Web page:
Tips on Photographing Rainbows
June 06, 2013 • Leave a Comment
Now that it’s finally summer in western Colorado the “monsoonal flow” of moisture has begun drifting up from the Gulf of Mexico, through Arizona into Colorado bringing us occasional afternoon showers and thunderstorms. We plan our outings this time of year to avoid these mid-afternoon storms preferring mornings and the hour or two before sunset for outdoor activities like family portraits and bike rides. The late afternoon storms frequently leave us with rainbows.
Photographing rainbows successfully requires a little gear. First, you need rain. Those of you who’ve played with the Cokin Rainbow Filter should remember this part and not try to use it when there’s not a cloud in the sky. Others will know what you’ve done and, (for all photographers), your technique should not be apparent to others.
Another key ingredient to rainbows is the sun. Because you need both rain and sun, brief showers are much more conducive to photographing rainbows than big storms lasting into the night. There are a couple of places in the U.S.A. where you can capture rainbows at night with a full moon and a waterfall. I tried this at Cumberland Falls in Kentucky a few years ago but the clouds rolled in about the time the moon came up so I didn’t get the “moonbow” and I didn’t get to sleep.
Another helpful bit of gear is a really wide-angle lens. The wider the better! A fish-eye lens is a wonderful rainbow tool allowing you to get both ends of a full rainbow. Using longer lenses works too, but you’ll have to settle for just part of the rainbow. The image above, “Under the Rainbow” was created with a special panorama camera that provides the wide field of view with a longer lens. This approach distorts the foreground causing what were straight lines to fall back into the photograph.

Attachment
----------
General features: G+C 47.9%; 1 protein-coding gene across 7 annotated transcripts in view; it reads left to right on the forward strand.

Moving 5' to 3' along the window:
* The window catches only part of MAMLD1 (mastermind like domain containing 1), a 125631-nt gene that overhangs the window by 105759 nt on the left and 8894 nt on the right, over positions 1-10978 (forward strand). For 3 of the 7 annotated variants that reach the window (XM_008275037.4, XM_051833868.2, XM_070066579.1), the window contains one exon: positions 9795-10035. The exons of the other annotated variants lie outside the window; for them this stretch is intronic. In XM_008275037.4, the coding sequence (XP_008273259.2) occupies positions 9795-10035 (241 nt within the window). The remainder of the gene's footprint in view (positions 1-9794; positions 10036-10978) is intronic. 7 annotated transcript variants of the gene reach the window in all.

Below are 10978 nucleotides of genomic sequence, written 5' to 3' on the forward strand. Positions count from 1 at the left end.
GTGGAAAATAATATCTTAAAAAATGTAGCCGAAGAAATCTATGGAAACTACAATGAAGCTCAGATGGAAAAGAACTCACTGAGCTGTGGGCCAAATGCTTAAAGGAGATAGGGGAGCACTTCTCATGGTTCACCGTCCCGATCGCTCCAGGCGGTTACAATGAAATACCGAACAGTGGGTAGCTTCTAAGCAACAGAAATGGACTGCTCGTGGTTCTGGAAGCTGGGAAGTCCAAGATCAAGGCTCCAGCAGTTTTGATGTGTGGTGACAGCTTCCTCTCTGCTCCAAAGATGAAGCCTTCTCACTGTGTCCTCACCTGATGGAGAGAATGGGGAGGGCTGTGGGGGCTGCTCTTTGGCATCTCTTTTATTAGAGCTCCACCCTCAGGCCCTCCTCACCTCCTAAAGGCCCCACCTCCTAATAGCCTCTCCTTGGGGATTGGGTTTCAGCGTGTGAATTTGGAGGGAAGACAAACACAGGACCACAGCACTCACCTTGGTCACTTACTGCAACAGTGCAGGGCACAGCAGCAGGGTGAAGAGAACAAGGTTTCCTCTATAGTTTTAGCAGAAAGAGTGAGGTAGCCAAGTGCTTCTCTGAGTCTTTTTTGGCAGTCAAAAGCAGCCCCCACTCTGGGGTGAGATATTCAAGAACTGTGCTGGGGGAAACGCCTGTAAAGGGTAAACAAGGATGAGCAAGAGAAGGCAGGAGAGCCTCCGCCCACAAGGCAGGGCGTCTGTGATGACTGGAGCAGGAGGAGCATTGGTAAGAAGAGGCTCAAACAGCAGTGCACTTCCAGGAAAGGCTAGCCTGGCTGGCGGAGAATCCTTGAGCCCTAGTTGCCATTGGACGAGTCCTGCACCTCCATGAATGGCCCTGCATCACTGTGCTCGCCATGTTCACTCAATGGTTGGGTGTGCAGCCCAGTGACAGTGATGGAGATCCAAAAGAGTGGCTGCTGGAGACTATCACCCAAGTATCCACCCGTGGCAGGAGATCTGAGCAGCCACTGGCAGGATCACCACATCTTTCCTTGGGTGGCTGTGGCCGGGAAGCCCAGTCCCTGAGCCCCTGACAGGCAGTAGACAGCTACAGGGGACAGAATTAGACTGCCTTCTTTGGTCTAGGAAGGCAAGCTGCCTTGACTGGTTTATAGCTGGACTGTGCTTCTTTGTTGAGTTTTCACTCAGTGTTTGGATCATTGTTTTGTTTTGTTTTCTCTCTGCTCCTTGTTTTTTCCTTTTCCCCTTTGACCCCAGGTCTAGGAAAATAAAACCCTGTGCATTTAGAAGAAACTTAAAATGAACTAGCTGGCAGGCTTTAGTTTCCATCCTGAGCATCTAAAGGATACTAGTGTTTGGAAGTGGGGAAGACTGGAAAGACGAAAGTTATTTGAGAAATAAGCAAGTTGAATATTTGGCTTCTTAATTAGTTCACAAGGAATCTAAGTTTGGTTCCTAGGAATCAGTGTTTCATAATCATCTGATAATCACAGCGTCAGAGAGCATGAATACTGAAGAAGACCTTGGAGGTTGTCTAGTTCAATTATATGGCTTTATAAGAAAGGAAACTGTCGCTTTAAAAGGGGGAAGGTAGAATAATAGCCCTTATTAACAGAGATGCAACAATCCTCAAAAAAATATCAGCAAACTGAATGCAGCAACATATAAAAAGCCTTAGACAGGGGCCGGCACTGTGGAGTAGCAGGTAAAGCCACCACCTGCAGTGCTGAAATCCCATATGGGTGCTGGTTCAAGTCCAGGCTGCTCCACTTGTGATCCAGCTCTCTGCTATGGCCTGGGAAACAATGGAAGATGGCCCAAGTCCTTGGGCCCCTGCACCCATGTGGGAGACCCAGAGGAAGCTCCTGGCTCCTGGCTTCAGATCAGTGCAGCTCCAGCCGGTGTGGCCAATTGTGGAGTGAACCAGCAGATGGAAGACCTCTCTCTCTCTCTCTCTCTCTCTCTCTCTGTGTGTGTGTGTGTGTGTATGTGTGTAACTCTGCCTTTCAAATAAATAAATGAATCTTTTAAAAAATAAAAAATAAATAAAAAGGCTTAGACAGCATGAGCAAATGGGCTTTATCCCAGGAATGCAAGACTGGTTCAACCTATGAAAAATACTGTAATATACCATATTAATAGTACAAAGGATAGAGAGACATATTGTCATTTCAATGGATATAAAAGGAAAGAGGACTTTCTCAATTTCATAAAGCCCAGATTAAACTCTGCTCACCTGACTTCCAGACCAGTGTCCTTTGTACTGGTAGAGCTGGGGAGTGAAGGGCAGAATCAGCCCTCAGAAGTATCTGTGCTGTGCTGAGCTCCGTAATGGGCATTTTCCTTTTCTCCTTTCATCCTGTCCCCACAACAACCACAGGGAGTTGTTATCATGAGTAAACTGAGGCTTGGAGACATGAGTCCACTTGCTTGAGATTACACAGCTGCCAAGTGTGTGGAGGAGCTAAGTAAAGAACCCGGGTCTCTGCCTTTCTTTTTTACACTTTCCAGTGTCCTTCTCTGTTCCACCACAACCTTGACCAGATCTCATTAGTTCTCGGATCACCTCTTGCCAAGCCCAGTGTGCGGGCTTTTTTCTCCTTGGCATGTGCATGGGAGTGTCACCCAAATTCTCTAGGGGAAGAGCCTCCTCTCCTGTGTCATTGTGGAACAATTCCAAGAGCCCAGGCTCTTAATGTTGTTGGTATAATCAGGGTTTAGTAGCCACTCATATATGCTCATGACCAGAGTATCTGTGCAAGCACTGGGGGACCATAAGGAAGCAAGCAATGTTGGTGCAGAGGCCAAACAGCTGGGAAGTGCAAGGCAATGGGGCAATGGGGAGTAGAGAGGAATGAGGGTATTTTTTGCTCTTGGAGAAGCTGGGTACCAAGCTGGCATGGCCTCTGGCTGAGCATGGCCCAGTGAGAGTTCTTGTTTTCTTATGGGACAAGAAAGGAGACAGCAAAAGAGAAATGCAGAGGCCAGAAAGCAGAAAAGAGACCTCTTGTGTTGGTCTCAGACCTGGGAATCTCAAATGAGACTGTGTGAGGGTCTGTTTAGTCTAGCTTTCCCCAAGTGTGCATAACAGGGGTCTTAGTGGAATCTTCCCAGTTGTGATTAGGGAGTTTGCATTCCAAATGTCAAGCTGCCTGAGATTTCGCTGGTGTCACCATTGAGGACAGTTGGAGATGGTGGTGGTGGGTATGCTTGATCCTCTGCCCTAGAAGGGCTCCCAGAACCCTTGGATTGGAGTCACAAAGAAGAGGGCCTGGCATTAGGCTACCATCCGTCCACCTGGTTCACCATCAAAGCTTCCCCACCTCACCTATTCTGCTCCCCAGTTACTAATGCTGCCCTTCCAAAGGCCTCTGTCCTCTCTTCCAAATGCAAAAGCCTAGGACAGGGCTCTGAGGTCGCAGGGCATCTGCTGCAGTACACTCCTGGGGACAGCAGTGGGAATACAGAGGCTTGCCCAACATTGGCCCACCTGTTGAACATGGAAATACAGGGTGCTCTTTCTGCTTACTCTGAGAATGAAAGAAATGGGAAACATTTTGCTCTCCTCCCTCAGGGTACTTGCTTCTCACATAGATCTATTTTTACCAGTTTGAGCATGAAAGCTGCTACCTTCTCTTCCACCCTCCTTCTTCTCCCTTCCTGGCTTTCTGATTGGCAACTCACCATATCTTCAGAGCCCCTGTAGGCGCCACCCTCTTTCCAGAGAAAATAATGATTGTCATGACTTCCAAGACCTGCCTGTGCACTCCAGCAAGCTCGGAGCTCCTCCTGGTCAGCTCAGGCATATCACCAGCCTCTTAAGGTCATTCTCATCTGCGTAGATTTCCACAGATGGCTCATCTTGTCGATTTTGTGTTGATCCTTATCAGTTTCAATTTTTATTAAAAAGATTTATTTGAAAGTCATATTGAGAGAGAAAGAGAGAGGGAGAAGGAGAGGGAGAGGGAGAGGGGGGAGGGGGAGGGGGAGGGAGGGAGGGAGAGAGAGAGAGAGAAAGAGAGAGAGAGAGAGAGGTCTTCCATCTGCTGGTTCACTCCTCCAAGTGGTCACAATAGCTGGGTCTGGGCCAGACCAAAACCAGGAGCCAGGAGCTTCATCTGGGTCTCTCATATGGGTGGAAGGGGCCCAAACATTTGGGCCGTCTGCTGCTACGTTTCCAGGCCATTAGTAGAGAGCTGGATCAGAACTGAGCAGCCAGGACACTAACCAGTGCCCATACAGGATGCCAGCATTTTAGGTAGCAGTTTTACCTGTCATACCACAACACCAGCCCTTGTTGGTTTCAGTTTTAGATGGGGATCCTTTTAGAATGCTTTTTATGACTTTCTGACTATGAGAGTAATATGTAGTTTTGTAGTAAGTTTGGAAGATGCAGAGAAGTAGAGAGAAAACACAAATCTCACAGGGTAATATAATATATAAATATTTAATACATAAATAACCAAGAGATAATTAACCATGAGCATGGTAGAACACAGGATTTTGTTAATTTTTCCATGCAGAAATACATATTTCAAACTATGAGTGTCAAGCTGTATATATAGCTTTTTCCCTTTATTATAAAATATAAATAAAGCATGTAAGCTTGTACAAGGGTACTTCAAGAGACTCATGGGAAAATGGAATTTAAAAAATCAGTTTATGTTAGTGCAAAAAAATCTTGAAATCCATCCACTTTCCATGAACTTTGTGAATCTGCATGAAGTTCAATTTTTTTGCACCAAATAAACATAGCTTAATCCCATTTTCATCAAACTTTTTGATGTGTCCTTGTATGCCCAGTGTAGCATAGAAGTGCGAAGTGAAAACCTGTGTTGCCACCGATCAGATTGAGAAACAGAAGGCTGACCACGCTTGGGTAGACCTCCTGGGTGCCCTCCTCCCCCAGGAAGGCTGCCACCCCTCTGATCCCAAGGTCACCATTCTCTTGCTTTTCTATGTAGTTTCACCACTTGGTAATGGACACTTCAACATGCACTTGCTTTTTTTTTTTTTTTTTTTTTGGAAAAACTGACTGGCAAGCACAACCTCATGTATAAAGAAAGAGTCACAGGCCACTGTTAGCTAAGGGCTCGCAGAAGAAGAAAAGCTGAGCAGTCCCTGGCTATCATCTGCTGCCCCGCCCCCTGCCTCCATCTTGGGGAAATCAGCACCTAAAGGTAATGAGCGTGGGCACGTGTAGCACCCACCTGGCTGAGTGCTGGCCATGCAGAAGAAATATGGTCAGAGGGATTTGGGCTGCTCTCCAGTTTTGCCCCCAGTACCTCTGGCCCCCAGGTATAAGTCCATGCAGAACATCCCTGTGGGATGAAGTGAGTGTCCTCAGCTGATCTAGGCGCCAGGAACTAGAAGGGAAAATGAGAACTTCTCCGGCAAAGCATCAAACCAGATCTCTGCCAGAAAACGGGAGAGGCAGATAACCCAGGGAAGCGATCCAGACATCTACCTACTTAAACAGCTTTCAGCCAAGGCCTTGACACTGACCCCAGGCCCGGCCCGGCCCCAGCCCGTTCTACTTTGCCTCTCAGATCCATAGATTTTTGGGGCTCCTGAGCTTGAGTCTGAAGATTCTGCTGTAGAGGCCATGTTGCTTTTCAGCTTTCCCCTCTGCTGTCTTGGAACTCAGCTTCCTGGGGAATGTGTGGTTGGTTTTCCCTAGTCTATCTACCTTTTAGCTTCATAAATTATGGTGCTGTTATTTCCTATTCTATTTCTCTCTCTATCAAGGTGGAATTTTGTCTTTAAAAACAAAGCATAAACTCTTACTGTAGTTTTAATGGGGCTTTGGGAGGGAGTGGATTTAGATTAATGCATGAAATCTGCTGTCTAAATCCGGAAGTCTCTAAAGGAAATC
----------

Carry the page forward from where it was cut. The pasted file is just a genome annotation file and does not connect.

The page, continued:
Having a subject or object to place in the frame with the rainbow is a major aid to composition and adds interest to the image. Even though most of us are happy with just capturing the rainbow, creating an actual photographic composition with a rainbow might just end up on someones wall. It helps a lot if you know the lay of the land and have pre-visualized your composition a little. Rainbows have been known to move along the horizon based on the angle of the sun. They also have a greater arc the closer they happen to sunset.
The final item is a polarizing filter. Rainbows really react to the use of a polarizing filter by either vanishing completely or having greatly intensified colors. So, if you’re photographing a landscape and a rainbow happens to show up and you want to make it go away, the polarizing filter will work wonders. On the other hand, if you’re photographing a landscape and you think the rainbow could use a little boost, the polarizing filter will work wonders there too. Keep in mind that these filters can become a little difficult to work with on wider angle lenses. They may vignette the corners of the frame and they will absorb a lot of light making your exposure time or aperture settings change.
So, like the Wailin’ Jennys sing in their awesome song “Storm Comin’”, don’t run for cover. Run for your camera when the storm’s coming. Have some fun chasing rainbows.
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